professional risks are acute and realistic. Even in the
midst of unthinkable crises, workers are expected to
continue to meet their typical performance targets.
The prevalence and strength of this workplace norm
cause employees to be very reluctant to admit that
they are afraid.
Nonetheless, it is essential to address fear at
work because this negative emotion packs a
wallop. Fear seizes individuals’ attention while simultaneously diminishing their objectivity. Being
afraid can erode employees’ decision-making abilities and confidence. Fear stimulates catastrophic
thinking, leading employees to replay the past, fret
about the future, and disengage from the present.
Being scared undermines employees’ tolerance for
ambiguity and complexity, a crucial success factor
for today’s competitive environment. Further, the
negative impact of fear can linger long after dangers prove unfounded. In the meantime, studies
I’ve worked on show that worried employees may
attempt to unload their concerns on colleagues,
setting off additional negative emotions across the
When fear is engendered by coworkers or bosses,
employees trim their time at work, accept fewer responsibilities, and accomplish less. When their
fears are ignored, employees take action to protect
themselves from the dangers that they recognize or
imagine. Rather than striking out at the individuals
who scare them, employees often displace their
negative reactions onto the organization that has
failed to protect them.
If fear lingers, employees start looking for new
jobs. In fact, of the negative emotions that Porath
and I have tracked for more than two decades, fear
is the emotion most likely to cause employees to
quit, although they are unlikely to cite fear as the
catalyst for their departure. 16
As individuals are unlikely to report their fears in
the workplace, the burden is on executives to address this commonplace challenge. Nonetheless,
some executives choose to ignore the problem of
frightened employees or even deny or minimize the
situation engendering fear in the first place. Others
may recognize the cause of fear but leave the burden
of dealing with it to those who are afraid, despite
costly outcomes. The following two actions are
essential when fear churns.
Deal with employee fear head-on. Action is a
powerful antidote to fear. Our research suggests
that being frank and providing reasonable, realistic
reassurance can signal that someone is in control.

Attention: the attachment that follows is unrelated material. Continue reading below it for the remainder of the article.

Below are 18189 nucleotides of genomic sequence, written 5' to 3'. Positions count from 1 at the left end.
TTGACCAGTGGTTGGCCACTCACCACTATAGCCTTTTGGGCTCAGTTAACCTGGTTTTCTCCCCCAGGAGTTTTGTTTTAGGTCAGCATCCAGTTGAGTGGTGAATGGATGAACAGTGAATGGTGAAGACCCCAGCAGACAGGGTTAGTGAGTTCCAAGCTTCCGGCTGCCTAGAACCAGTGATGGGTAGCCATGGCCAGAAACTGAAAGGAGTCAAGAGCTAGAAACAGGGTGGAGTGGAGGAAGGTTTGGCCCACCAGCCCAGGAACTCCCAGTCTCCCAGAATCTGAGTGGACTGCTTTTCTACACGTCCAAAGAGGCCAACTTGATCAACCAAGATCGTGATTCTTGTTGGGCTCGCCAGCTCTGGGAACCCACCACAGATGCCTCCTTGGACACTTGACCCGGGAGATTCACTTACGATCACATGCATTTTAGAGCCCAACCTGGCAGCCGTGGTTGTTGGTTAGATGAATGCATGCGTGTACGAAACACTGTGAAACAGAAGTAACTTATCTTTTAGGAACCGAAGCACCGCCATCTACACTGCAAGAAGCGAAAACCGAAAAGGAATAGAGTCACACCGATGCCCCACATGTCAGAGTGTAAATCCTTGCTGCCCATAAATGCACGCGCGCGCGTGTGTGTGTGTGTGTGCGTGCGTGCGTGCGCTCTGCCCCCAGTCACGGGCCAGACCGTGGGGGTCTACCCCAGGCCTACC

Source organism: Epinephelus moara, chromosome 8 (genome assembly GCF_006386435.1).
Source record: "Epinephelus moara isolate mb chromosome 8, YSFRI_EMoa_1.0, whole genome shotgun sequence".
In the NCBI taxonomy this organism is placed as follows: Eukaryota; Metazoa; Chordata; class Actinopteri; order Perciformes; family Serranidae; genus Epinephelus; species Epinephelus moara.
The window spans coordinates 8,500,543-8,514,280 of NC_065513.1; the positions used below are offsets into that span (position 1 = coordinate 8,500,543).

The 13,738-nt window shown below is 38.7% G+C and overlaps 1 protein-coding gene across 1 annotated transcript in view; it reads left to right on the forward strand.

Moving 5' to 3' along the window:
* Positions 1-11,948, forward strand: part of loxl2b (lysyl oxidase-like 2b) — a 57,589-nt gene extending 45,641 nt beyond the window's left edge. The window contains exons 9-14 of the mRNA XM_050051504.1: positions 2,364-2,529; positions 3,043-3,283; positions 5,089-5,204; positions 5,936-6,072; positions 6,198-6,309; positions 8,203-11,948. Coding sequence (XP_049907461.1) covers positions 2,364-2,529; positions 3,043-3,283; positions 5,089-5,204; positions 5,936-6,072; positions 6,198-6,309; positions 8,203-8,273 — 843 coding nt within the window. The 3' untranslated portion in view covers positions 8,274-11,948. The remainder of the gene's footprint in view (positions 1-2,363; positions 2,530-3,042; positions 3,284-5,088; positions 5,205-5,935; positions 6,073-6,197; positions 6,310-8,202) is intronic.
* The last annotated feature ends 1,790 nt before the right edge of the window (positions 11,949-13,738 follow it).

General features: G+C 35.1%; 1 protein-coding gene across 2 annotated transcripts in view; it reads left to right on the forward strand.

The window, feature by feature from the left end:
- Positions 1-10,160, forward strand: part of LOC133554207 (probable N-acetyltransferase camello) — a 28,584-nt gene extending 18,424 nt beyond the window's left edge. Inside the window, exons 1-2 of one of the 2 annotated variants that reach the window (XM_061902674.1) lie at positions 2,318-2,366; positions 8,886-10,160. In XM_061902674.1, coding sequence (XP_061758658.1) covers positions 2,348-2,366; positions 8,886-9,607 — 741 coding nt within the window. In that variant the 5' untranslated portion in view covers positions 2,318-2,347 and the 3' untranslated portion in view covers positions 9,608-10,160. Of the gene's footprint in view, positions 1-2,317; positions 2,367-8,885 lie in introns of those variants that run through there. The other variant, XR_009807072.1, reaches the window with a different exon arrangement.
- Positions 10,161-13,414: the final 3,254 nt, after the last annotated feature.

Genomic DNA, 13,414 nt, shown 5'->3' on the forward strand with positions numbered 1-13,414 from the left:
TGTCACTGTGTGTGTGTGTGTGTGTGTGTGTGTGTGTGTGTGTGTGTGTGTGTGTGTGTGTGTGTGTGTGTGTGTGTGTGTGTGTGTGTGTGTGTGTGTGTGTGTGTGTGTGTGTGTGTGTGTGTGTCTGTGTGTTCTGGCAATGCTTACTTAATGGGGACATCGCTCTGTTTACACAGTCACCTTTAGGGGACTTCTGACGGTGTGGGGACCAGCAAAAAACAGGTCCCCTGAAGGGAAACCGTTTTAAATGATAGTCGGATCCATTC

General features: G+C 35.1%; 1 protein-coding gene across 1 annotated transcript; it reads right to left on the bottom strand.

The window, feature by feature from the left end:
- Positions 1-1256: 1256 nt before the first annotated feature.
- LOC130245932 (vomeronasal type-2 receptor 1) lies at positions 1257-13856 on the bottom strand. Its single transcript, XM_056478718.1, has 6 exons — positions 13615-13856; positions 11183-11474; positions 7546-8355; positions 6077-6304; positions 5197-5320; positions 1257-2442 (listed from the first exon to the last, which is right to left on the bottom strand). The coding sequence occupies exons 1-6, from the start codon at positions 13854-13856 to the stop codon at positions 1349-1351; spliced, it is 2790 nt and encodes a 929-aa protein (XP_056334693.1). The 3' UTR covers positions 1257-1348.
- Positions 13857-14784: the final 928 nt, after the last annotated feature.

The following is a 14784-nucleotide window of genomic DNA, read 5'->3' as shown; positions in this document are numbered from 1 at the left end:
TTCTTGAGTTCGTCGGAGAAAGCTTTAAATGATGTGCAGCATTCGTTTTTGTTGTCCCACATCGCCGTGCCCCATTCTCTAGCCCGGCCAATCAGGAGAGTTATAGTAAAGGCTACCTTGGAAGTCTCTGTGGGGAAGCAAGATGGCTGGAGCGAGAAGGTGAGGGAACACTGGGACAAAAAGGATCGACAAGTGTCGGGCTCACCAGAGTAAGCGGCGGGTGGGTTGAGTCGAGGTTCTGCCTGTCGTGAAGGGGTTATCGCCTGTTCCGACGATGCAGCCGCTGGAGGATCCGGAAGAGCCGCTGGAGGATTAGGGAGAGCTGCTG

This awareness can help employees who are afraid.
One executive described how he successfully approaches fear in the workplace: “I allow fearful
employees to vent, and I try not to let their fear spiral out of control. I assure them as much as I can.
I listen carefully to their concerns and honestly
provide whatever facts I can.”
Help employees avoid exaggerating perceived
dangers. To keep fear from spinning out of control,
be honest and up front about challenges while
infusing authentic enthusiasm about realistic opportunities and benefits that may lie ahead. Share
your own concerns reasonably to ease others into
discussing theirs. Encourage employees to gather
facts and help them face their individual fears rather
than slipping into the victim’s role, a perspective that
engenders hopelessness and unhappiness.
A common source and stimulant of workplace
anxiety is the rumor mill. My fellow researchers and
I have observed managers and executives attempt to
mitigate fear by withholding details of changes on
the horizon. Rather than assuaging concerns, however, lack of information leads to speculation, often
with worse outcomes than reality would hold. To
ward off fear and avert this problem, overcommuni-cate and find ways to recognize or reward those who
persist despite their fears.
Sadness Sadness may be the most unwelcome
emotion at work. Working with sad people crushes
enthusiasm, drains productivity, and dulls esprit de
corps. Sad employees display low energy and lose
interest in what once engaged them.
According to our survey and interview data, sad
employees tend to show up later, leave earlier,
avoid potentially unpleasant meetings, seek offsite
assignments, and seize opportunities to work
remotely. 17 Those deeply saddened become apathetic. Some sad employees give up and quit.
Despite such costly consequences, however, executives will find scant research or recommendations
about dealing with sadness. To improve this, I offer
the following suggestions based on my research